- Constraint costings cannot be produced until detailed study analysis is complete, adding time to the process.
- Late notice changes limits the number of commercial options available to the ESO.
Study reconfiguration of the network to reduce constraints and to protect equipment from faults
There are a multitude of variables which impact the transmission network and result in a system which is very dynamic in nature. These include, but are not limited to, the distribution and intensity of generation connected to the network, the distribution of demand (load) on the network and the impact of any other transmission and distribution outages. The ESO must ensure that the network is configured appropriately in order to maximise the transfer across boundaries.
Network reconfiguration is typically via adopting alternative switching arrangements at substations and through the use of quad boosters (phase shifting transformers) to alter the direction of travel of current. Each time an alternative substation reconfiguration is proposed to maximise boundary transfers, it is also necessary to ensure that this new configuration has not exposed any other areas of network to a potential excess of current under unexpected fault conditions. This process can become more complex if and when transmission outage requirements change, particularly at short notice.
- Changes which may be required in network configuration for high fault level mitigation can have an impact on constraint costs. Changes to the outage requirements and changes to generation availability both impact fault infeed calculations. The ESO will not operate any substation such that it is at risk of unduly high fault infeed following a securable fault and will take the appropriate action to eliminate the risk. The upshot of this can sometimes be increased constraint costs if a substation can no longer be configured for optimum power transfer.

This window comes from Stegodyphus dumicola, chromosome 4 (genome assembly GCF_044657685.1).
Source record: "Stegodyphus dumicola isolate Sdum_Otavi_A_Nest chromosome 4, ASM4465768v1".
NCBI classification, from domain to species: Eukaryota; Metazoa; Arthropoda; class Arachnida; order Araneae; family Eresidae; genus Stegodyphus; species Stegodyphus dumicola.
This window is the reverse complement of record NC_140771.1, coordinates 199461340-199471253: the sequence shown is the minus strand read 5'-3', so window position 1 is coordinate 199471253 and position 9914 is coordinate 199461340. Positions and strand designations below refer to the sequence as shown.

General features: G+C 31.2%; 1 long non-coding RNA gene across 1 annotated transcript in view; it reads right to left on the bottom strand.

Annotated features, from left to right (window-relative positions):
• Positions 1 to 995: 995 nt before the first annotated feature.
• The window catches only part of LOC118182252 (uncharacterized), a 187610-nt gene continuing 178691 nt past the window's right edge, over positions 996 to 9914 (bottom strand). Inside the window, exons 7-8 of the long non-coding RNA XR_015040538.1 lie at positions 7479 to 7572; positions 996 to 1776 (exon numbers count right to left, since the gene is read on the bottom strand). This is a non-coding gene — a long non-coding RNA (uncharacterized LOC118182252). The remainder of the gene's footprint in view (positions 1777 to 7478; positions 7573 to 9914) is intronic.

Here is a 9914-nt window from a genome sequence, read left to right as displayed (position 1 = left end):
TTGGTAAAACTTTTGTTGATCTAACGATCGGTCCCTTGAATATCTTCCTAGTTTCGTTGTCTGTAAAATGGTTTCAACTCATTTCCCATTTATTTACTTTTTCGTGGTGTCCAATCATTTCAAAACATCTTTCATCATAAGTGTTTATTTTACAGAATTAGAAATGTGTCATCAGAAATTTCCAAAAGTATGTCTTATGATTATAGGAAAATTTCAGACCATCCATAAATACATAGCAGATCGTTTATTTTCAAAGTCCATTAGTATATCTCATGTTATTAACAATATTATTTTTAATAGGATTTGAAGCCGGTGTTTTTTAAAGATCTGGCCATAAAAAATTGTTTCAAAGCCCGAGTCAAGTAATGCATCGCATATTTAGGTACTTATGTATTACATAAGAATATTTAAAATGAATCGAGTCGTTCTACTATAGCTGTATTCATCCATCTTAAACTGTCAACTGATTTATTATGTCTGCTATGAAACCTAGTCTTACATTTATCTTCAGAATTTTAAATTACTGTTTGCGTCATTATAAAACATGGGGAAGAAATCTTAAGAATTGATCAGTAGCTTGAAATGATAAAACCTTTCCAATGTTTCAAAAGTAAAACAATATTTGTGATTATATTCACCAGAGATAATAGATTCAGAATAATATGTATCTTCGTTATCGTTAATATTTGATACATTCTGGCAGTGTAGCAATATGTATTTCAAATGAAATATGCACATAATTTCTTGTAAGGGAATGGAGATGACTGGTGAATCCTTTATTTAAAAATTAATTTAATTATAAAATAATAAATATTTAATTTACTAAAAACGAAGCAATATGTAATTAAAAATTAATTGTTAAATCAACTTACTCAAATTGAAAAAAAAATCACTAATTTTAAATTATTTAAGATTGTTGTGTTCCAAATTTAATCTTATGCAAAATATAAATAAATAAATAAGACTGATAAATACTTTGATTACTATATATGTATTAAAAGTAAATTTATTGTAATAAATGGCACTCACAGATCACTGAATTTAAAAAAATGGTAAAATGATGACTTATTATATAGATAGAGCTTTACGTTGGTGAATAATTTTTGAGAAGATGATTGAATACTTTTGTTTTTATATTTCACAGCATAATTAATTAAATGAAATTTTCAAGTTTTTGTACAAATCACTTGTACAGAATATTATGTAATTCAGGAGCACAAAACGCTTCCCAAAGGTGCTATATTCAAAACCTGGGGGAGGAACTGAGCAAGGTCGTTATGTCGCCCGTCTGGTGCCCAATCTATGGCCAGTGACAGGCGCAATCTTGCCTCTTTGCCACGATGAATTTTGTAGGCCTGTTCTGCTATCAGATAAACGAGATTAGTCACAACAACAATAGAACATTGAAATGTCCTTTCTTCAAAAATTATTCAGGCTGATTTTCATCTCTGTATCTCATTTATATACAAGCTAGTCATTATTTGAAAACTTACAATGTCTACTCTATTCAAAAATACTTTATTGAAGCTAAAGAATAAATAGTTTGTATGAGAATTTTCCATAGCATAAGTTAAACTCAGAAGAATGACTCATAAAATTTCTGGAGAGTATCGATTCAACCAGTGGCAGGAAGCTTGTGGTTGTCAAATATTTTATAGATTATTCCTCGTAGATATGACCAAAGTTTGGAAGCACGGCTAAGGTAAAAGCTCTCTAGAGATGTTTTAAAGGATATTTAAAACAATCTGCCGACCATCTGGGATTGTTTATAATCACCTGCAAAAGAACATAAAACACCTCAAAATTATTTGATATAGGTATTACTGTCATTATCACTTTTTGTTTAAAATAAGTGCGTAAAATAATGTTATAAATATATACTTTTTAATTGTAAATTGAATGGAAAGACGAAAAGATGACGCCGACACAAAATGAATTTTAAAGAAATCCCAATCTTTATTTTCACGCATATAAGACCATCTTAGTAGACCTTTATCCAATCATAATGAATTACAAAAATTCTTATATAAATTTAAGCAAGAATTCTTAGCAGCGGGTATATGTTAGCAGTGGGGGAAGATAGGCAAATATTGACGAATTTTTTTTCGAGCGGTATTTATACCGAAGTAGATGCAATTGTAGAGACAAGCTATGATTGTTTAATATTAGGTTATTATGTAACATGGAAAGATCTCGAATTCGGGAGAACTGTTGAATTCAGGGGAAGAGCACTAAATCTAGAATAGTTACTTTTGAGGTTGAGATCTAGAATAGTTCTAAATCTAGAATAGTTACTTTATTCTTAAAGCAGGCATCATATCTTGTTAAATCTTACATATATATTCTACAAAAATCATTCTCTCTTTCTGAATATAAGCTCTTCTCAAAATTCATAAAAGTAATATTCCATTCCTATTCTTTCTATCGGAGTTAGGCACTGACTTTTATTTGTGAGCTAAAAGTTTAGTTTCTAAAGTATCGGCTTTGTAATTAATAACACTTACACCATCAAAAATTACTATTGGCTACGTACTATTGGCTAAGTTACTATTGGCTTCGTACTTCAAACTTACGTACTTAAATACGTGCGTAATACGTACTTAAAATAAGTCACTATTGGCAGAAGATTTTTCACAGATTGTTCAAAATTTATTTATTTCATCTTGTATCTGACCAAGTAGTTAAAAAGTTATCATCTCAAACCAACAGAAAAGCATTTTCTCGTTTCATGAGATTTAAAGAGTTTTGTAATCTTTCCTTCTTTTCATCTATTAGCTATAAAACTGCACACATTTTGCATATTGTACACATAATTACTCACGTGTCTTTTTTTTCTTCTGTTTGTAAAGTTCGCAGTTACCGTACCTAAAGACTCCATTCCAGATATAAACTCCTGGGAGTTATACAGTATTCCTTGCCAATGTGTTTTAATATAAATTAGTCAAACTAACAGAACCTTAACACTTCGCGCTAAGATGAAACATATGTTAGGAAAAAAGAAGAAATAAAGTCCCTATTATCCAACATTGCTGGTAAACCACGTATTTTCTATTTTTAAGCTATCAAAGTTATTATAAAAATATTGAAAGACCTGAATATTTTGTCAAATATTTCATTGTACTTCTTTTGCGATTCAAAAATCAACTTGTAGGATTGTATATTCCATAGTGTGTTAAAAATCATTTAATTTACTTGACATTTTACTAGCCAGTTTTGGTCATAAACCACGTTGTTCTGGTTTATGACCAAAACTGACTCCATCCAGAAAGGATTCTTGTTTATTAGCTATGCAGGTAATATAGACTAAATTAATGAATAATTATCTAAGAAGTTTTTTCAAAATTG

- The most economical and secure reconfiguration is sometimes not available at all substations due to technical limitations on equipment (circuit breakers and isolators) at some substations.
- Late notice of an outage change limits the choice of optimisation options available on the network.
Prepare strategies to return equipment under high cost or emergency situations
When planning outages the ESO compile documents for the Electricity Control Room, including Operational Notes and National Planning Advice (Picasso). These contain an extensive list of all of the factors which must be considered in order to secure the system against any possible unexpected conditions (contingencies). These documents will include switching actions to be taken, commercial actions to be taken to alter the output of generators and quite importantly it will include details of ERTS (Emergency Return To Service) times. These are the timescales in which transmission equipment can be returned to service under emergency situations or in unexpectedly high cost situations. These ERTS strategies and times form and important part of the planning process and must be agreed with relevant parties in the planning stages.
- The efficacy of ERTS strategies, which may have been agreed many months in advance, can be nullified by short notice changes to the transmission outage plan and alternative post fault actions can be more challenging to assess in short notice timescales.
- If an ERTS changes it can affect the viability of the outage proceeding. For example, an increase could mean that there is not sufficient time to take actions to secure the system. This is particularly pertinent in Winter when considering margins.
Look at alternative dates for the outage if required
The ESO will always be looking to balance the requirements of the Transmission Owners to maintain/reinforce their networks against the balancing costs associated with releasing transmission outages. We will always attempt to optimise the timings of outages to strike a balance between these two factors. The most opportune time to take outages is typically, but not always, during periods of low renewable generation output and not in combination with other transmission outages which may compound the cost or risk associated with them. If an outage is requested, and studies/calculations have shown that the outage will introduce an excessive cost or an increased risk we will therefore not consider it a viable proposal. We will then work with all relevant parties to look for alternative dates to undertake the work.